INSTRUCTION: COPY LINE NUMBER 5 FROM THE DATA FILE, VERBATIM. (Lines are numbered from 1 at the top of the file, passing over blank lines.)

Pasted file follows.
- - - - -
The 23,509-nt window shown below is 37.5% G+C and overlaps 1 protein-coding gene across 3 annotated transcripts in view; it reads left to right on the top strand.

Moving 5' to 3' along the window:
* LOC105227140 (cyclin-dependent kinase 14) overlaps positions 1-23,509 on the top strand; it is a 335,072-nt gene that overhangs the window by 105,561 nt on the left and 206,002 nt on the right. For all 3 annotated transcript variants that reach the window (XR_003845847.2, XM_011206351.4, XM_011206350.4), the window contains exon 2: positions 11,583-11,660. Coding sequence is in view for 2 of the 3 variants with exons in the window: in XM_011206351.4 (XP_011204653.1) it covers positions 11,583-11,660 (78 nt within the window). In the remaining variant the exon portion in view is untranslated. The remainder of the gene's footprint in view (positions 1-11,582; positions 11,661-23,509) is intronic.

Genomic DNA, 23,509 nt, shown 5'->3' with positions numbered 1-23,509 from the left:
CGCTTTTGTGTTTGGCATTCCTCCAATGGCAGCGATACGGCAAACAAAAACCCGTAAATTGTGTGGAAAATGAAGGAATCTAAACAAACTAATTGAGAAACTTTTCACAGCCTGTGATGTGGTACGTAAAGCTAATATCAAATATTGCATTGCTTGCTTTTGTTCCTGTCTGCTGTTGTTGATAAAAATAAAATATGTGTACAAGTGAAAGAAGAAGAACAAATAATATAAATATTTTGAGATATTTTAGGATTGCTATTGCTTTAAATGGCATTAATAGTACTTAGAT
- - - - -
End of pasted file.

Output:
CGCTTTTGTGTTTGGCATTCCTCCAATGGCAGCGATACGGCAAACAAAAACCCGTAAATTGTGTGGAAAATGAAGGAATCTAAACAAACTAATTGAGAAACTTTTCACAGCCTGTGATGTGGTACGTAAAGCTAATATCAAATATTGCATTGCTTGCTTTTGTTCCTGTCTGCTGTTGTTGATAAAAATAAAATATGTGTACAAGTGAAAGAAGAAGAACAAATAATATAAATATTTTGAGATATTTTAGGATTGCTATTGCTTTAAATGGCATTAATAGTACTTAGAT